The most important tefillah is the Shema found in Deuteronomy 6:4-6. Tefillah is found 67 times in the Hebrew Scriptures.
Tefillah in Hebrew means ‘prayer from the heart.’ The root of tefillah is palal and has its foundation in the prayer of Pinchas (Phineas) and means ‘to judge’ (Numbers 25). Pinchas was a Levitical high priest who stood against idolatry and ‘judged’ a Midianite woman and Israelite man whose marriage had brought a plague upon the Israelites. This suggests that tefillah is the ‘judging of oneself before a holy God’ through self-examination.
The word tefillin comes from this word and they are a pair of black leather boxes containing Hebrew parchment scrolls. A set includes two—one for the head and one for the arm. Each consists of three main components: the scrolls, the box and the strap. Jewish men ‘bind’ tefillin onto their head and upper arm every day to fulfill “You shall bind them as a sign upon your hand, and they shall be for a reminder between your eyes” (Deuteronomy 4:6). Tefillin is an incredibly powerful mitzvah (command). Putting on tefillin has changed many people’s lives.
Hebrew Word Pictures
ת Tav – Crossed Sticks means ‘sign’ or ‘covenant.’
פ Peh – A Mouth means ‘speak’ or ‘source.’
ל Lamed – A Shepherd’s Staff means ‘to urge forward.’
ה Hey – A Window means ‘reveal’ or ‘behold.’
The Hebrew Word Picture for tefillah: speaking sign urging forward revelation.
There are several parts to Jewish prayers that have their foundation in the patriarchs, Avraham, Yitz’ak (Isaac), Ya’akov (Jacob) and Moshe. They include intercession as well as supplication.
The amidah, known as ‘The Standing Prayer’ acknowledges standing in the presence of the Creator with reverence and fear. This prayer has its foundation when Avraham stood before God discussing and questioning His plan for Sodom and Gomorrah.
“Avraham approached and said, “Will you actually sweep away the righteous with the wicked?” (Genesis 18:23)
The sichah brings us into a personal, intimate, and quiet conversation with Adonai, the loving and compassionate Father and Friend. This prayer has its foundation in the prayer of Yitz’ak for his wife’s barrenness.
“Yitz’chak prayed to Adonai on behalf of his wife, because she was childless. Adonai heeded his prayer, and Rivkah became pregnant” (Genesis 25:21).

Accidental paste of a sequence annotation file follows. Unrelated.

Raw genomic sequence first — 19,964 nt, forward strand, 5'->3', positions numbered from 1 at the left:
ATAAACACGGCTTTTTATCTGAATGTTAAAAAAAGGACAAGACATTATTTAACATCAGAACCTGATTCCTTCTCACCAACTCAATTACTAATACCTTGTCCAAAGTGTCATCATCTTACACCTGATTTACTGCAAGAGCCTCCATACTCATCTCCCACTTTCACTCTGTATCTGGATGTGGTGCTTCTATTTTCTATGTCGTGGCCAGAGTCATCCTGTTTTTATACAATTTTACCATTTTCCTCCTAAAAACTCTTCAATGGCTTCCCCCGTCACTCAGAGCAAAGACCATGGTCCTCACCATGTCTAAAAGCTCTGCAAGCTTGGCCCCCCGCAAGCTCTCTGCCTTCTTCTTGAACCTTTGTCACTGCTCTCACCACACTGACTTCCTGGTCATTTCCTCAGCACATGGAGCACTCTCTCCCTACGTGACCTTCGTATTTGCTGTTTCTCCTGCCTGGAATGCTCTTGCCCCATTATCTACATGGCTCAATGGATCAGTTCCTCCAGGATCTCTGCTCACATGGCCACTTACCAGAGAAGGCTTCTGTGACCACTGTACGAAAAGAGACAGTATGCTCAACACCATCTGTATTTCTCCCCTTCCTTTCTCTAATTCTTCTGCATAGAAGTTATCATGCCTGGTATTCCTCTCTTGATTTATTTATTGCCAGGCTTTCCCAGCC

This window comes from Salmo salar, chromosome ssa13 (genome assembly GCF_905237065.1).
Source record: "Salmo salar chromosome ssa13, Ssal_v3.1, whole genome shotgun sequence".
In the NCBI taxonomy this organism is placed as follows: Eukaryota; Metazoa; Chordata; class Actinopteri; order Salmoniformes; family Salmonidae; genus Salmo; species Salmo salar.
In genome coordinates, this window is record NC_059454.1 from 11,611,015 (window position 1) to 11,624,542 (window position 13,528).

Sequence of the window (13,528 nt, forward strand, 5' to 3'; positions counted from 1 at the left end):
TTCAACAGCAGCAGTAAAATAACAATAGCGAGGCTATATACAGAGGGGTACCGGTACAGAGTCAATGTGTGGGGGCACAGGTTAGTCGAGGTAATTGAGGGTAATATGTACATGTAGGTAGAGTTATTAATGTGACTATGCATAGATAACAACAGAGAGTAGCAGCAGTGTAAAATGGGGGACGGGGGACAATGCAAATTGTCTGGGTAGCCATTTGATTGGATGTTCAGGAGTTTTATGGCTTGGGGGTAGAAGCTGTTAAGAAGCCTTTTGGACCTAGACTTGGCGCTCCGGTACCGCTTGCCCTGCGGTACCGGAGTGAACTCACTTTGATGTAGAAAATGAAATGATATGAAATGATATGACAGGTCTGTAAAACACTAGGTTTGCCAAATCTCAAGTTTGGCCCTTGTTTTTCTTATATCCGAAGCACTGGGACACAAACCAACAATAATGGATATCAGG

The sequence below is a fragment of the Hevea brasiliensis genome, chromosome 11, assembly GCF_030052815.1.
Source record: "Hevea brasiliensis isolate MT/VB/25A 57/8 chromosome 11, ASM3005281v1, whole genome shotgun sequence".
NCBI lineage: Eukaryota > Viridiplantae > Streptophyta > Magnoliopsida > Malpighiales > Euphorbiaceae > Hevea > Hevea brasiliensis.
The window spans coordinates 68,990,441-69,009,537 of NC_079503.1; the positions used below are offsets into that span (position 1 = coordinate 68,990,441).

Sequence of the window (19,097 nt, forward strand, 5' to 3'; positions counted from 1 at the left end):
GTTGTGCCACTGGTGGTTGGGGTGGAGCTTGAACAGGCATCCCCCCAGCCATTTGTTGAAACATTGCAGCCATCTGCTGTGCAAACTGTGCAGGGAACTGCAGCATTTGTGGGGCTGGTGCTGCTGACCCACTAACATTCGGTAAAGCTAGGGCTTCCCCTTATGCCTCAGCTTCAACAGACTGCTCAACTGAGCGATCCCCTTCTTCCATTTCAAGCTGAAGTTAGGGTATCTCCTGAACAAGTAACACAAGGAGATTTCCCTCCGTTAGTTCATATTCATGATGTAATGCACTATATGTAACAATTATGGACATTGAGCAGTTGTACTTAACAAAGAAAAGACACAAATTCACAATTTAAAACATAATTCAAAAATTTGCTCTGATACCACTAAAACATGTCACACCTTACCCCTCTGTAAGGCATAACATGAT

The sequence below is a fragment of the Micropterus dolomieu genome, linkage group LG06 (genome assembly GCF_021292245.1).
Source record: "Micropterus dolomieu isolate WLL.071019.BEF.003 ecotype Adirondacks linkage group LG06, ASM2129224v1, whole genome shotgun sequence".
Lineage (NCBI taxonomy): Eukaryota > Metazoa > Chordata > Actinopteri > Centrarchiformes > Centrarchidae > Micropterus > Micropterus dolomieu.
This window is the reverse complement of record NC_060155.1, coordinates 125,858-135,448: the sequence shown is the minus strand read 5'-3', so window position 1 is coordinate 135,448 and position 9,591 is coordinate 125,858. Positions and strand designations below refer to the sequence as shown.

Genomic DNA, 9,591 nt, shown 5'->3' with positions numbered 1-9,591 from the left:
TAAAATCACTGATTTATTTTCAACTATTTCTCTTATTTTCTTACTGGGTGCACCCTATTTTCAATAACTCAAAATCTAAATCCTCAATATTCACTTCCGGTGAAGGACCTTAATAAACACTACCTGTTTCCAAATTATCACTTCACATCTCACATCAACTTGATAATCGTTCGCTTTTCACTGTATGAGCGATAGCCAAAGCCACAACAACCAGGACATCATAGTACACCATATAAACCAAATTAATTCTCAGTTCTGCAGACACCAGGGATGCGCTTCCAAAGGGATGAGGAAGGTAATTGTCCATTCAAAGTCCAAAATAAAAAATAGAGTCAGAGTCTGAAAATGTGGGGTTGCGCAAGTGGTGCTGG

The pegiah confronts God and appeals to his mercy and compassion toward our broken and fallen state. This prayer has its foundation in Ya’akov’s prayer in Genesis 32. He was afraid to meet his brother, Esau, and he prays to God.
“Then Ya‘akov said, “God of my father Avraham and God of my father Yitz’chak, Adonai, who told me, ‘Return to your country and your kinsmen, and I will do you good’: I’m not worthy of all the love and faithfulness you have shown your servant, since I crossed the Yarden with only my staff. But now I have become two camps. Please! Rescue me from my brother ‘Esav! I’m afraid of him, afraid he’ll come and attack me, without regard for mothers or children. You said, ‘I will certainly do you good and make your descendants as numerous as the grains of sand by the sea, which are so many they can’t be counted‘” (Genesis 32:9-12).
The chinam, meaning ‘free,’ reminds us that prayer is a generous gift and anything we receive from the Father is freely given to us, we don’t deserve it. The foundation of this prayer comes from Moshe praying to God to allow him to enter the Promised Land. According to the numerical value for the title of the Torah portion, Va’Eschanan, it has been suggested Moshe pleaded 515 times. Even as the most humble man on earth at the time, Moshe’s request was not granted.
““Then I pleaded with Adonai …” (Deuteronomy 3:23) .
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